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Walt Disney World (WDW) News Discuss A closer look behind the magic in the News & Rumors forums; SENTINEL EXCLUSIVE: DISNEY COSTUMES A closer look behind the magic The weighty job of portraying a character is not for the weak. Beth Kassab Sentinel Staff Writer March 4, 2007 ...
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    Post A closer look behind the magic

    SENTINEL EXCLUSIVE: DISNEY COSTUMES

    A closer look behind the magic

    The weighty job of portraying a character is not for the weak.

    Beth Kassab
    Sentinel Staff Writer

    March 4, 2007

    In an age of $100 million thrill rides, Walt Disney Co. is still trying to perfect one of its oldest and most low-tech forms of entertainment: the costumed character.

    Thousands of performers at Disney parks around the world must deal with physically demanding conditions and injuries from their heavy and sweltering hot costumes, overzealous children and other hazards.

    Performers at Walt Disney World's four Orlando theme parks reported enough injuries in 2005 to affect more than a third of the local 1,900-person work force that portrays 270 different characters, a Sentinel analysis of injury reports found.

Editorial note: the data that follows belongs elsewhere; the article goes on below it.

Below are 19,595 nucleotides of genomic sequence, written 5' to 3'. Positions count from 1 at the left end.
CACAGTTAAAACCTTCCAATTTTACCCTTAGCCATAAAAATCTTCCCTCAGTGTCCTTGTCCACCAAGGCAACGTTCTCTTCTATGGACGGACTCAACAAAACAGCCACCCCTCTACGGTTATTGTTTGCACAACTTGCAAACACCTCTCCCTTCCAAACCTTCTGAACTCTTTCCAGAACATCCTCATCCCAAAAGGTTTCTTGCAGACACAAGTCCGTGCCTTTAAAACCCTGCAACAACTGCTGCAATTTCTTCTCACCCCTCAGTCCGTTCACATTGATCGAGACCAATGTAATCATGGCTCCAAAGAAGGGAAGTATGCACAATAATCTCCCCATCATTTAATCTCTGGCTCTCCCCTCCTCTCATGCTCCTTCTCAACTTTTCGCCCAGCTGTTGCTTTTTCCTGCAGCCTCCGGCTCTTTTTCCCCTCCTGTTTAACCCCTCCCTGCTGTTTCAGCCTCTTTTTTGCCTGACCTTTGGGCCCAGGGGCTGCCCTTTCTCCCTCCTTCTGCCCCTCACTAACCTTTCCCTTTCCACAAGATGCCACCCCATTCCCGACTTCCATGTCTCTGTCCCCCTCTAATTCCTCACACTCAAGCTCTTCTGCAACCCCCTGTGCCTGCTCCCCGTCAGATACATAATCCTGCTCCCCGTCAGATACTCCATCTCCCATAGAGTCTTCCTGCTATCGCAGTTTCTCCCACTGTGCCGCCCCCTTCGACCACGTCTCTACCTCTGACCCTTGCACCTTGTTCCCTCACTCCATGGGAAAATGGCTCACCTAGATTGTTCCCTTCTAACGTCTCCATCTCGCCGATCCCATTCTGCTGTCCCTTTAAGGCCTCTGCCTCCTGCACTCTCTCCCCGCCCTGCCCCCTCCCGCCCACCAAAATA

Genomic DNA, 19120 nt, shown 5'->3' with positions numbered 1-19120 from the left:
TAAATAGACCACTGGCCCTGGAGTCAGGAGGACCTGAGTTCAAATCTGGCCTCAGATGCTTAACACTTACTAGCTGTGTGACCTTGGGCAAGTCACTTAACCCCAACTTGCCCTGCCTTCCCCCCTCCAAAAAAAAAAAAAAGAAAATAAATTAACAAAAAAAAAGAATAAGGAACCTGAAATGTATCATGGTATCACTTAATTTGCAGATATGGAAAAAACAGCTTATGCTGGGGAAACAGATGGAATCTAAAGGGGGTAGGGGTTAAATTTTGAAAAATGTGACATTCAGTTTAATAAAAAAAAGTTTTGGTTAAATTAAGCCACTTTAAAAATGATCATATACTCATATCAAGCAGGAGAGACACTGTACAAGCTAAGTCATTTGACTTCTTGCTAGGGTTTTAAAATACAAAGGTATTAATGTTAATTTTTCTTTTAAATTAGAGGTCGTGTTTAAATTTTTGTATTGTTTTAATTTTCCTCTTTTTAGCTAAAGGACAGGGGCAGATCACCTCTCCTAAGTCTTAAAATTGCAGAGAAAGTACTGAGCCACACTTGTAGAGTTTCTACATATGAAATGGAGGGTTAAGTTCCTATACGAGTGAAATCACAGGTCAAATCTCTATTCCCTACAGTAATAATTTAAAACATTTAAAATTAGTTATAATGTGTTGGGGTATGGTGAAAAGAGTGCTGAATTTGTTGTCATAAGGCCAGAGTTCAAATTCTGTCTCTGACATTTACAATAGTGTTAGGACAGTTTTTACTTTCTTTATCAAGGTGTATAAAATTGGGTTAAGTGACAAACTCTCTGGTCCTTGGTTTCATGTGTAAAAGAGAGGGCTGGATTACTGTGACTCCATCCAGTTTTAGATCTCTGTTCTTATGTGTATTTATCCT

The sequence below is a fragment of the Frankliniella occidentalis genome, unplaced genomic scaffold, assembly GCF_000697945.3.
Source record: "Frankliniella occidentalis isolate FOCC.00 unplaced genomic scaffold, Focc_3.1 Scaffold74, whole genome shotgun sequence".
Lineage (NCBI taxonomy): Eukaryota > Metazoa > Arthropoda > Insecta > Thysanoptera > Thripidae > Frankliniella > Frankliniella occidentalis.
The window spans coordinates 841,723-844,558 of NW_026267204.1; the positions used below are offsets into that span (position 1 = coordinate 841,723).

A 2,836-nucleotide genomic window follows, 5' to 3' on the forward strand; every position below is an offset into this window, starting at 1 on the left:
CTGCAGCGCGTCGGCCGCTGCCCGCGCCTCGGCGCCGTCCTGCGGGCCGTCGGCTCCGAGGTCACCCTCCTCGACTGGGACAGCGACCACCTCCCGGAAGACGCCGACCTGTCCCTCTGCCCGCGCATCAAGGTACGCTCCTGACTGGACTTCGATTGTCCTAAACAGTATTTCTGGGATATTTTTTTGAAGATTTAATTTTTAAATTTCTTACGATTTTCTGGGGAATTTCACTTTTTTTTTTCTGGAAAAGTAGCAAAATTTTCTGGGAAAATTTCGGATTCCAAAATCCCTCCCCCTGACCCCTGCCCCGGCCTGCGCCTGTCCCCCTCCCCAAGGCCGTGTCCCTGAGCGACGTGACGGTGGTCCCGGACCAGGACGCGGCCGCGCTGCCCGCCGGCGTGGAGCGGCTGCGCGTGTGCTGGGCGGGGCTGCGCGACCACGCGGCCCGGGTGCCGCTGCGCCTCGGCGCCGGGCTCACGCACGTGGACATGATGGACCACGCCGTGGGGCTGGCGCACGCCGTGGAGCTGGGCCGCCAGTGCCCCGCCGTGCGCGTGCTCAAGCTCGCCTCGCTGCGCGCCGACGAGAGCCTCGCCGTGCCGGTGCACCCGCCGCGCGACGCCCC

Costumes weighing as much as 47 pounds were blamed for 282 out of 773 injuries, mostly to the neck, shoulder or back, according to reports kept by Disney during 2005, the most recent year available, for the Occupational Safety and Health Administration.

    All told, incidents ranging from a death in 2004 to minor ailments such as skin rashes afflict the performers, who typically work 30-minute sets posing for photographs, signing autographs and interacting with Disney guests as well as acting in shows and parades, records show.